Jumana Al-Tamimi and Rebecca Anne Proctor
DUBAI: Fake news, a term popularized by former US President Donald Trump to berate sections of the media, is viewed by many in civil society and the business community as one of the most harmful phenomena of the digital age.
There are several recent examples of misinformation, or indeed deliberate disinformation, published online and then amplified by social media, having real-world consequences, from stirring up ethnic tensions to undermining public health initiatives.
Take, for instance, the case of Edgar Welch, a 28-year-old father of two from Salisbury, North Carolina, who in December 2016 read an article online about an alleged elite pedophile ring operating out of a pizzeria in Washington D.C.
“Pizzagate,” as it became known, was a far-right conspiracy theory, which sought to connect several high-ranking Democratic Party officials with an alleged human trafficking and child sex ring linked to a restaurant named Comet Ping Pong.
After reading the article, Welch picked up a gun and drove the full six hours from his home to Washington D.C. where he opened fire on the restaurant. No one was injured in the attack, and the allegations have since been thoroughly debunked.
Compare this example with the footage that emerged on May 13 of Israeli security forces attacking Palestinian pallbearers carrying the coffin of veteran Al Jazeera journalist Shireen Abu Akleh, who was shot dead two days earlier.
Thanks to video captured by witnesses on their smartphones and shared on social media, the whole world was able to bear witness to this shocking incident instantaneously, spurring world leaders to condemn the funeral assault.
During a panel discussion at the Top CEO Conference in Dubai on May 17, both of these incidents were raised as examples of the tremendous power of social media as a means, on the one hand, of spreading misinformation, and, on the other, of exposing the truth.
It is because of the positive traits of social media as a weapon of truth that media outlets and civil society are cautious about onerous government regulation of these platforms, which might undermine freedom of expression.
“Nobody is against freedom, but we should also be against chaos,” Faisal J. Abbas, the editor-in-chief of Arab News, told Tuesday’s panel.
“We are talking about billions of people, billions of posts, it is physically impossible to monitor everything and by the time they get to it, the damage would most probably have been done.
“If you remember from 2016 the fake story which was spreading on Facebook and other platforms about the pizzeria that had a child abuse ring, and somebody took a gun and went and shot up the place.
“The story got more views than the rebuttals. The more crazy the news, the more content it creates, the more websites like Facebook get traction,” Abbas said.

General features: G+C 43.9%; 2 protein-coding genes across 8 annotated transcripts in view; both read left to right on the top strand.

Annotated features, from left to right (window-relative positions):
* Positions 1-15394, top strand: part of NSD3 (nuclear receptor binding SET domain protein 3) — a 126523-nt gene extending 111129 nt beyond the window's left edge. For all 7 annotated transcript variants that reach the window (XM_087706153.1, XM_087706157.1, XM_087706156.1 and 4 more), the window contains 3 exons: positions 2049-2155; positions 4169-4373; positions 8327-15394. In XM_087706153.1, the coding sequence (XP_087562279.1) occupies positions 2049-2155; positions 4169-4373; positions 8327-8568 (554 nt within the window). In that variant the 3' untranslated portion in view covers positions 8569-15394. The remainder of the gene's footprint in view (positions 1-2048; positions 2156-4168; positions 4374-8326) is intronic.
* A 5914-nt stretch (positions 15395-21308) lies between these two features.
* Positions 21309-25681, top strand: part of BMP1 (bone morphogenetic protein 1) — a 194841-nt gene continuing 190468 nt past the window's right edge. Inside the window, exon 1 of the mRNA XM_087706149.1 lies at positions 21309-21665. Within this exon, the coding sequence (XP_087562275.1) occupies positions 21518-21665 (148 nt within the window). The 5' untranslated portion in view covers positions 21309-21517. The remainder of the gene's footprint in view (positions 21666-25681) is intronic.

“There is no end to fake news but we must continue to battle it.”
Indeed, the digital transformation, which has revolutionized the sharing of information in just a matter of years, has left regulators and companies fighting to keep up with some of its more damaging manifestations.
Hussein Freijeh, general manager of Snap Inc. MENA, who also participated in Tuesday’s panel, said that the efforts of governments to regulate online platforms should not “take away the responsibility of the tech platforms” to tackle fake news.
“When we talk about regulations, there is a component of thoughtful regulation with the government, and we want to engage in that, and help the government to come up with what that means,” Freijeh told Arab News on the sidelines of Tuesday’s forum.
“Then there is self-regulation, or platform regulation. And this is our responsibility and how we deal with product design, and how to do the policy to control that.
“And then (there is) self-responsibility from (content) creators and the community, and that is an educational process. It requires a lot of technology to allow self-regulation, and it is a process that we have to commit to.”
While fake news was in no way created by social media, the sheer speed and accessibility these networks provide means that harmful and malicious behavior now has a greater reach than ever before.
“Social media gave people freedom,” Khaled Janahi, chairman of Vision 3, told Tuesday’s panel. But, he warned, people need to use it correctly.
In separate comments to Arab News, Thomas Hughes, executive director of Meta’s oversight board, said that social media companies have a role to play in combating fake news.
“Content moderation policies have to be crafted in a way that reflects the kinds of standards we want to set globally,” he said.
“As the (oversight) board cannot hear every appeal, when we select cases, we are thinking about what kind of precedent our decision might create, and we prioritize cases that have the potential to affect lots of users around the world, are of critical importance to public discourse or raise important questions about Meta’s policies.”
He added that Meta — formerly known as Facebook — has already issued more than 100 recommendations and committed to implementing the majority of them.
But conflicts like those raging in Ukraine and Ethiopia, according to Hughes, add fuel to the fire of fake news.
Conflict and instability “unfortunately, go hand in hand with rises in mis- and disinformation — although this issue is very much global,” he told Arab News.
Journalists can play a key role in tackling fake news, according to Hughes, which is why many of Meta’s board members have worked in the traditional media in the past.
“They feel passionately about these issues and about ensuring that more is done to protect journalists and free speech, while also working to protect people from harm.”